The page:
Ground zero for ospreys

Around 20,000 ospreys are attracted to Chesapeake Bay annually, making it the world's most important nesting grounds for the species. But researchers believe that the decline of one little fish might play a significant part in the decreasing breeding success in recent years.

Words by Cheryl Lyn Dybas
Photographs by Jay Fleming

Rosy orange fingers of first light shimmer across a marshy inlet on the Ware River, a tributary of Virginia’s Mobjack Bay. Mobjack lies along Chesapeake Bay’s western shore, not far from where the Chesapeake meets the Atlantic Ocean. Tracking the next generation of ospreys, or fish hawks, so-called as the birds only eat fish, is today’s objective for biologist Bryan Watts, director of the Center for Conservation Biology in Williamsburg, Virginia. On this June day high tide is at 6:00 a.m. Checking on young ospreys in Mobjack’s nests depends on deep enough water to manoeuvre in shoal-laden creeks, so researchers need to get underway early. Watts and his colleague Michael Academia, also of the Center for Conservation Biology, will census young ospreys in three of Mobjack’s tributaries: the Ware, North and East rivers. A boat ramp leads into the Ware from a landing just outside the community of Gloucester, Virginia. At the ramp’s top, it’s all aboard as Watts backs a skiff into the inlet. 

Although ospreys are found in many parts of the world, they’re attracted in large numbers to shallow bays and estuaries along the U.S. East Coast, especially the Chesapeake. The bay and its tributaries are now home to some 20,000 ospreys, making it the most important nesting grounds in the world for these raptors. Each spring, ospreys fly north to breed along the Chesapeake from wintering areas in Central and South America. The birds spend the summer feasting on schools of fish such as menhaden.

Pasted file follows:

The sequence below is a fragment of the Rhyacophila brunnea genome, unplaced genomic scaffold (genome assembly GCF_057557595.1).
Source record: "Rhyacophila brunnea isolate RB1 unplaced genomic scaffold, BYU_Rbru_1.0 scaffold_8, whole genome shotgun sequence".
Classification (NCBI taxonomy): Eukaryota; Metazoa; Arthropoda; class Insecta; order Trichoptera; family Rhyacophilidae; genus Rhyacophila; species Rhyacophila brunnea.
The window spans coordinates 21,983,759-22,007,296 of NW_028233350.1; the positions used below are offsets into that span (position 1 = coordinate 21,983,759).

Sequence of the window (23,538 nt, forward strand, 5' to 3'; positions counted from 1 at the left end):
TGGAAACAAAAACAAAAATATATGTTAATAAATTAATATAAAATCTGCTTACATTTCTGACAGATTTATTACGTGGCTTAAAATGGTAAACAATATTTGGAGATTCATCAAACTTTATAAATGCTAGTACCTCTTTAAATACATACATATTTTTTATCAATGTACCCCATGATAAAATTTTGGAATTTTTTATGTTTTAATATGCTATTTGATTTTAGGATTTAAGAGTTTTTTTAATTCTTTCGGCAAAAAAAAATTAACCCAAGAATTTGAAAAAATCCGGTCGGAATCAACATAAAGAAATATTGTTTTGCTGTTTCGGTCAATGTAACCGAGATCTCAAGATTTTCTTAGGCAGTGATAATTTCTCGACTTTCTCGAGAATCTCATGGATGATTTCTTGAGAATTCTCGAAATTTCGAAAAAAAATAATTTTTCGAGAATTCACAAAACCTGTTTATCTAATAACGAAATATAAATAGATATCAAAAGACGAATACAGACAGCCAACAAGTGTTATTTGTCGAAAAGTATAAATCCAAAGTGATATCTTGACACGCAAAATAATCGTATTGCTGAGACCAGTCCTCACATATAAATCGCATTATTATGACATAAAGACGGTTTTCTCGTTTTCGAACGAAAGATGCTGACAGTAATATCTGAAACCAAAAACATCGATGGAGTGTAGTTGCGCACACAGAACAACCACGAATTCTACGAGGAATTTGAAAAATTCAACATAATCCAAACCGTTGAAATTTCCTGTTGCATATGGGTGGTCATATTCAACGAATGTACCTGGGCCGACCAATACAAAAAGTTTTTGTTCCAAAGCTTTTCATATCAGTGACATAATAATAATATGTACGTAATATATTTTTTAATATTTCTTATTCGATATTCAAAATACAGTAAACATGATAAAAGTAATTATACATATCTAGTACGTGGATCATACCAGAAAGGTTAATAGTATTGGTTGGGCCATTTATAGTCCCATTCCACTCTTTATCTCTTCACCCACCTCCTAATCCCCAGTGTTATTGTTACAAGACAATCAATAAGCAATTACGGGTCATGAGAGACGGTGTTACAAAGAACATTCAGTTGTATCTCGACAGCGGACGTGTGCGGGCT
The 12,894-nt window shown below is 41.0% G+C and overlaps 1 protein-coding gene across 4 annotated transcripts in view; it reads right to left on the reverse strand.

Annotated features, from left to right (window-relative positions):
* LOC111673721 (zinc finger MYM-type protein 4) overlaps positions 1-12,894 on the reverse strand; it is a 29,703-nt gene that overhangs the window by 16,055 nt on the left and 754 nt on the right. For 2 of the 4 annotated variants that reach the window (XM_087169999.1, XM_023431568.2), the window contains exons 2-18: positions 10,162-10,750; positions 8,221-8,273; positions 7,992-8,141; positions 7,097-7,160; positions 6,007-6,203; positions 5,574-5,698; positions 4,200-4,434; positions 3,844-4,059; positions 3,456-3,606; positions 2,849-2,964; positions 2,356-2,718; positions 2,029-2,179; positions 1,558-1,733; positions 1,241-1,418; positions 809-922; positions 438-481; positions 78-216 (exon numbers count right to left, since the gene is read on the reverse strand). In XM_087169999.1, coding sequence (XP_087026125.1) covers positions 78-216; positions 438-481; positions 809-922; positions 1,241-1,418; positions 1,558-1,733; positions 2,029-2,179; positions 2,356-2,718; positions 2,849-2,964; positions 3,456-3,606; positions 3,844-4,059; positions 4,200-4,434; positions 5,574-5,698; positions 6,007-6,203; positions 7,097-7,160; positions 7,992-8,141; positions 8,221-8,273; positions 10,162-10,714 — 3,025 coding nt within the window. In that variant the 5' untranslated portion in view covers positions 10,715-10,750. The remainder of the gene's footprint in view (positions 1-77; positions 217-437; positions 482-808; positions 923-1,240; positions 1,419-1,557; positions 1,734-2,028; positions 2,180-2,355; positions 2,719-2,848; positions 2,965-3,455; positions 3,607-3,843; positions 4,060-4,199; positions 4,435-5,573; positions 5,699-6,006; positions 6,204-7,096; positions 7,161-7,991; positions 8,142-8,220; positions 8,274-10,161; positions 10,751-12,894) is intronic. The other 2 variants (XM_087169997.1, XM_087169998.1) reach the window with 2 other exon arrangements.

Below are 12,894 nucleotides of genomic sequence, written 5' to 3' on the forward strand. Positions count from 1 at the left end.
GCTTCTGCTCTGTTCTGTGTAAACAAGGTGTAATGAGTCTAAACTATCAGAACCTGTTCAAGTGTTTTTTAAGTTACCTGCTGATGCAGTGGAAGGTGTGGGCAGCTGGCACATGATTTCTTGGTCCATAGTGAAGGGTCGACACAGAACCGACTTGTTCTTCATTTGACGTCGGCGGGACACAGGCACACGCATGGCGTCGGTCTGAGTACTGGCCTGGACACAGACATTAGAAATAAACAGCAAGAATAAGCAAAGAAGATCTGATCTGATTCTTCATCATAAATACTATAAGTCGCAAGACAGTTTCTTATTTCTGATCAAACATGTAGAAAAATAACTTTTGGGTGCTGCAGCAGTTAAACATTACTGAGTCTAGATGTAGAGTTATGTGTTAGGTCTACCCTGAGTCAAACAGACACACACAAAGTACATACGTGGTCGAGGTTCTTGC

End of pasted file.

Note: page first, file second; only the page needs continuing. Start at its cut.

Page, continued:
Chesapeake Bay is the largest estuary in the U.S. and is among the most productive waterbodies in the world. Submerged, salt-tolerant grasses offer shelter and food for fish seeking a place to hide. But it’s not easy to elude the osprey, master of the splash-and-grab. During most of the breeding season, the male does the fishing. Hovering above the waves, the bird suddenly folds its wings and plunges, bulletlike, into the water. It hits feet first in a burst of spray and seizes its prey with formidable talons. Flapping heavily, it turns the fish head first for aerodynamic flying, then carries its prize to a perch and helps itself before bringing home the remainder.

Watts, Academia and I motor downriver on the Ware, stopping at every nest we see to check for young birds. The nests are on channel markers, docks, duck blinds, platforms built for the birds by waterfront landowners, and any other structure ospreys can land on. Ospreys set up housekeeping wherever they find good fishing and protection from raccoons and other land-based predators. As we slowly float up to Ware nest number 4, there’s one young bird visible, but, as Watts says, “it’s not in great shape”. Female ospreys usually lay between two and four eggs. To see into the nest, Academia holds a long-handled mirror high above, allowing us a glimpse of its lone resident.